Well, it certainly has been a while since the last update. And I still have not bothered to get this site to be mobile compatible. Whatever. Anyways, lots of exciting things have happened in the past couple of months.
I participated in HackDartmouth with some of my friends from RIT, where we won a prize for best use of Alexa. We made an Alexa skill that engaged Alexa in a rap battle. We developed an algorithm which would pull out the subject of your rap, and create a rhyming response which was related to what you said. We had two versions in development throughout the project: one which tried to leverage an n-gram tagger to identify the main subject-verb-object phrase from the user's rap, and one which did not. Both then utilized a Context Free Grammar to construct a rap in response. In the end, we decided to try and leverage the option which utilized AI, but we had a lower success rate as a result. That simply means that our algorithm sometimes couldn't find enough rhyming words to create an appropriate response.
It was an incredible learning experience, and I would like to see more development done on that project, as there is a lot more to do.
In other news, I have started an internship at MITRE! There, I get to work on some very interesting projects utilizing AI. It has been a terribly valuable experience so far, and I am excited to see what becomes of it.
Somewhat as a result of this co-op and somewhat from my own interest, I have begun to do some research into smart home technologies. I plan to:
- Research into various companies/products working in this space, and make a list of the best services for custom development
- Create a use case that I would like to prototype with each system from that list
- Deploy it on each of those products, as well as on a made-from-scratch service of my own
- Document each of those processes, and determine which product is best/most convenient for custom development
- Continue building other smart home/IOT services with that product for the forseeable future until I'm convinced I should be doing something else
I will be sure to post updates on that process here. More good things coming soon.
Try it out at hapi-0.appspot.com! Query a user or hashtag by prefixing your input with either a "@" or "#".
What is it exactly? At a high level: something that tells you how positive or negative a user or hashtag is doing on Twitter. At a lower level: a Flask application which integrates the Tweepy library to communicate with the Twitter API to pull tweets from a given user or hashtag. The Google Natural Language API is used to determine the overall sentiment of each tweet. Then the Google App Engine and Flask are used to deploy the application to the web.
But where exactly did this idea come from? Well, from quite a few places: RIT's annual Hackathon, Brickhack, as well as my own interest in Natural Language Processing and Machine Learning, and my roommate Justin. This past weekend, Justin and I participated in Brickhack as a team. We went in with some idea of what we wanted to do, but not a clear plan of how to execute it. An hour or two into the hackathon, we sat in on a tech talk from Tad Hunt who discussed all of the resources Google Cloud Platform came with. After he mentioned that we were able to use their Natural Language services, I knew we had to do something with that. I had already made a start on a project that would pull tweets and perform sentiment analysis on them, so Justin and I decided to incorporate that idea with the GCP API. A day and a half later, and we made what we've called, "hapi" in its current state. I just want to say thank you so much to Justin, because he made the entire experience so much more enjoyable.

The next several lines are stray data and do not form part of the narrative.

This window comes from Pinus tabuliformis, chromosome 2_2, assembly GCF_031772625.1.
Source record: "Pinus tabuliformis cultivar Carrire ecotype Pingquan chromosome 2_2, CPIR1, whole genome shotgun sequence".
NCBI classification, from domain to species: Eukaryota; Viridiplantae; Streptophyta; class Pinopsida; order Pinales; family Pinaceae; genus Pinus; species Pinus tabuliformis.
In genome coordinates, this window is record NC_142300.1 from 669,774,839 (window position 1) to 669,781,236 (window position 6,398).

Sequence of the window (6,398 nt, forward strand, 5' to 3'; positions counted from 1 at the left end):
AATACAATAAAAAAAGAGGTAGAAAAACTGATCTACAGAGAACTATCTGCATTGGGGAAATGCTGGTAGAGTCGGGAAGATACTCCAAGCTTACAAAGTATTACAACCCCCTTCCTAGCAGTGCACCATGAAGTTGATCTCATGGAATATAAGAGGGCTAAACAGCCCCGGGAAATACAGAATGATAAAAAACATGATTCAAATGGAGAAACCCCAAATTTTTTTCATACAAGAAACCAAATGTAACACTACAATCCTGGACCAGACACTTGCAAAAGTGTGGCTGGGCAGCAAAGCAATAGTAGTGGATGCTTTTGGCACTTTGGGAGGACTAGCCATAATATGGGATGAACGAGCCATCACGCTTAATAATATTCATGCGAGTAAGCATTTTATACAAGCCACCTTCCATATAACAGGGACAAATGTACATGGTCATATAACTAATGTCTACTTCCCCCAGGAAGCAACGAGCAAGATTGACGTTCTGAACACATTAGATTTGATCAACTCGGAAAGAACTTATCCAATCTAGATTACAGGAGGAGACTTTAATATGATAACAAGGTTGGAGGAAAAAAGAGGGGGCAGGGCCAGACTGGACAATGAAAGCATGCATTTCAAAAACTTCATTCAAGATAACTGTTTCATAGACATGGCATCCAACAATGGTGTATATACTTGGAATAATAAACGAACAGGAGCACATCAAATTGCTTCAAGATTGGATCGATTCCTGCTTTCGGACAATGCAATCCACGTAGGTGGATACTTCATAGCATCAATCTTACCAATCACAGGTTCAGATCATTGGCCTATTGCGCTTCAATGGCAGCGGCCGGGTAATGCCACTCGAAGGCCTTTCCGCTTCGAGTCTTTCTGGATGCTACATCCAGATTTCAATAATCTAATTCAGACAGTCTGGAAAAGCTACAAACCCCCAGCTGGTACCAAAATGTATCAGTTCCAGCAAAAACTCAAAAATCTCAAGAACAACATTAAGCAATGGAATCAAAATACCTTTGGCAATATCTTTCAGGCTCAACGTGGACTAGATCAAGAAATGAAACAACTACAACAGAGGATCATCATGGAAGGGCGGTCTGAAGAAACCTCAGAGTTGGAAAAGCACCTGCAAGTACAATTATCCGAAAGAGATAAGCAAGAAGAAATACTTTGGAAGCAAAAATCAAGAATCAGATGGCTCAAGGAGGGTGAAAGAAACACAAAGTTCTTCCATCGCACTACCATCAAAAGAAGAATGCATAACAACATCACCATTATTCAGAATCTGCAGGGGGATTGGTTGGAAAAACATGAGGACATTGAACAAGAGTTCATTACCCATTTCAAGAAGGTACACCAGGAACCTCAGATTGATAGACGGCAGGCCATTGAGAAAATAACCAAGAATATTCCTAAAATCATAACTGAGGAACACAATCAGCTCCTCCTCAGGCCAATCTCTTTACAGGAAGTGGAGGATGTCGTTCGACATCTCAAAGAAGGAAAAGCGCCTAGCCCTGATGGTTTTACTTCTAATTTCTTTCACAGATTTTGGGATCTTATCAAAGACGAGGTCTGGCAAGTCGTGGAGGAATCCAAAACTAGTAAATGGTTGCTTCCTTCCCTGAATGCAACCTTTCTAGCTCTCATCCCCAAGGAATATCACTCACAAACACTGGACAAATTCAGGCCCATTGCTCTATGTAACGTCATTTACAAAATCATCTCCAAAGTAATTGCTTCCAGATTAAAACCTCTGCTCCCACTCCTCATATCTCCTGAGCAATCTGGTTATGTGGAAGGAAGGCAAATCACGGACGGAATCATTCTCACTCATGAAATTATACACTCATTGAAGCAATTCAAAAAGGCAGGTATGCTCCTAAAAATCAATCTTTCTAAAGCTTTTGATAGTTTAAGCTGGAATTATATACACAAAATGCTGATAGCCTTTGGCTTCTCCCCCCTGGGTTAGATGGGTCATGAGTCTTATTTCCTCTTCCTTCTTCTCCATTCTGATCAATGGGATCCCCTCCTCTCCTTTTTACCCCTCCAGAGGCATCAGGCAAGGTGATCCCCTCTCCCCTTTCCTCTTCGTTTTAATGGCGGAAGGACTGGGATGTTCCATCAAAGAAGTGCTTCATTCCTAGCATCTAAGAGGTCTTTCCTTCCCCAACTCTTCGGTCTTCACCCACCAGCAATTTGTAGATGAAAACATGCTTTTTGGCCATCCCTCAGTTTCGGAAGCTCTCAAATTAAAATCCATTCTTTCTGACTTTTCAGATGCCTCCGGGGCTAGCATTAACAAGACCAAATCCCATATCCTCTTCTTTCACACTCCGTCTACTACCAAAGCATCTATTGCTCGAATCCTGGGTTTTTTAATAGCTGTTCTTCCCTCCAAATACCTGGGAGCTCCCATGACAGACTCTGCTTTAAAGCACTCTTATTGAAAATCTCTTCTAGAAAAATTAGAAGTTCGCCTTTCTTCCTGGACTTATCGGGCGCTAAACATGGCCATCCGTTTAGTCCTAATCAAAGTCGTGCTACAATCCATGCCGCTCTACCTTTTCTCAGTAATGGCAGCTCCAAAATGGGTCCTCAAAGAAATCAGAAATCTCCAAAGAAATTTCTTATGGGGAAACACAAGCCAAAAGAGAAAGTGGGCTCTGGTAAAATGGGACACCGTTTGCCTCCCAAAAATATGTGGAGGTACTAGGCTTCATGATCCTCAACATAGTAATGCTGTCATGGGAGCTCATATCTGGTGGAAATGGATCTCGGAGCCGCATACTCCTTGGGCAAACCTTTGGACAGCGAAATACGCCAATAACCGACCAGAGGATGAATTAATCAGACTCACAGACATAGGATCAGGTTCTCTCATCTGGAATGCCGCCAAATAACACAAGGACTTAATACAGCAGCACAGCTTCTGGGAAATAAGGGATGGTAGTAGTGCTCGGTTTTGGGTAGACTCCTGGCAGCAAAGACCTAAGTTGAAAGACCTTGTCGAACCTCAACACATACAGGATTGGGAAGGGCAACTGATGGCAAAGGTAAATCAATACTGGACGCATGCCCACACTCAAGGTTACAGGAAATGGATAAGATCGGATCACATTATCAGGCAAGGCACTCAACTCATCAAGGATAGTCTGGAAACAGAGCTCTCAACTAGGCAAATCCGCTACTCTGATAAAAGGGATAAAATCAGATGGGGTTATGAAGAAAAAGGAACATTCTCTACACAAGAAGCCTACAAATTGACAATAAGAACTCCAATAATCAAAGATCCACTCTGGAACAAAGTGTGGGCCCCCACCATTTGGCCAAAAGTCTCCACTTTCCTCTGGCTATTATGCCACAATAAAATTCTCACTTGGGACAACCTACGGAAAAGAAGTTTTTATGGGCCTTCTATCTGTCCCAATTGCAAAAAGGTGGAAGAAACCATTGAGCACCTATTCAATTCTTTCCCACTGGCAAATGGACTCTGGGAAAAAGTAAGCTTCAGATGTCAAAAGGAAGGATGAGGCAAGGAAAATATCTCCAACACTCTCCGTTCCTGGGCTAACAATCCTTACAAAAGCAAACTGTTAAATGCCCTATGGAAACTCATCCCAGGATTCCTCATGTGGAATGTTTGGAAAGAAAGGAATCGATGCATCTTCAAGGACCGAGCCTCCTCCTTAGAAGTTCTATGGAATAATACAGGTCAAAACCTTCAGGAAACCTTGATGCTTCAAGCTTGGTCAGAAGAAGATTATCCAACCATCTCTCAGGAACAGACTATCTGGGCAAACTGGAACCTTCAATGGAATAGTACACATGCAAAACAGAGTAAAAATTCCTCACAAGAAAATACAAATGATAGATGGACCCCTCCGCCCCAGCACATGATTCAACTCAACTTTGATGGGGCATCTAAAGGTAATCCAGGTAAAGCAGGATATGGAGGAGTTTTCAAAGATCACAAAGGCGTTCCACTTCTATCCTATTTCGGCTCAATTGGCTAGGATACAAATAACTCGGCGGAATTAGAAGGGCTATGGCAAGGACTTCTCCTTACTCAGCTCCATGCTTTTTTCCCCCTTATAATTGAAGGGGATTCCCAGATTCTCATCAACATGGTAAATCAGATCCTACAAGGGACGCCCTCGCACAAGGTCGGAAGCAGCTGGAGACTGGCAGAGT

That said, we have many ideas for where we want to take this. For one, we need to make it look nicer. Since it was for a hackathon, we were mainly focused on functionality. But now that we have more time, we'll be adding a lot of cosmetic enhancements. In regards to the back end, we'll be cleaning up the code and adding more sophisticated capabilities, in regards to the sentiment analysis. It has been such a crazy time throwing this together over the past two days and I can not wait to expand upon it, and see what people do with it. More good things coming soon.
Hello there! This is to document my first major update to the site. The current setup aims to have all projects accessible by the navbar on the left, where their names and dates are displayed. The content of those projects is available on the right side of the page, where you are currently reading! If you click on a project name/site update on the left hand column, the page will autoscroll to the top of its description. That is why I have chosen to keep the Example_Project_2 and 3, so that this effect is presentable. I have also made the side navbar stay in place until you scroll past it, at which point it begins to scroll with the page. The top left section of the page contains an image of me, along with links to my resume, GitHub, LinkedIn, and Soundcloud. The top middle section contains my name, a status of sorts, and a placeholder for an About Me page. The plan for the About Me is such that on click, the description will scroll up from the bottom and blur out the rest of the page. It will probably have some light-hearted commentary on myself, along with another picture. That will be the next update to the site.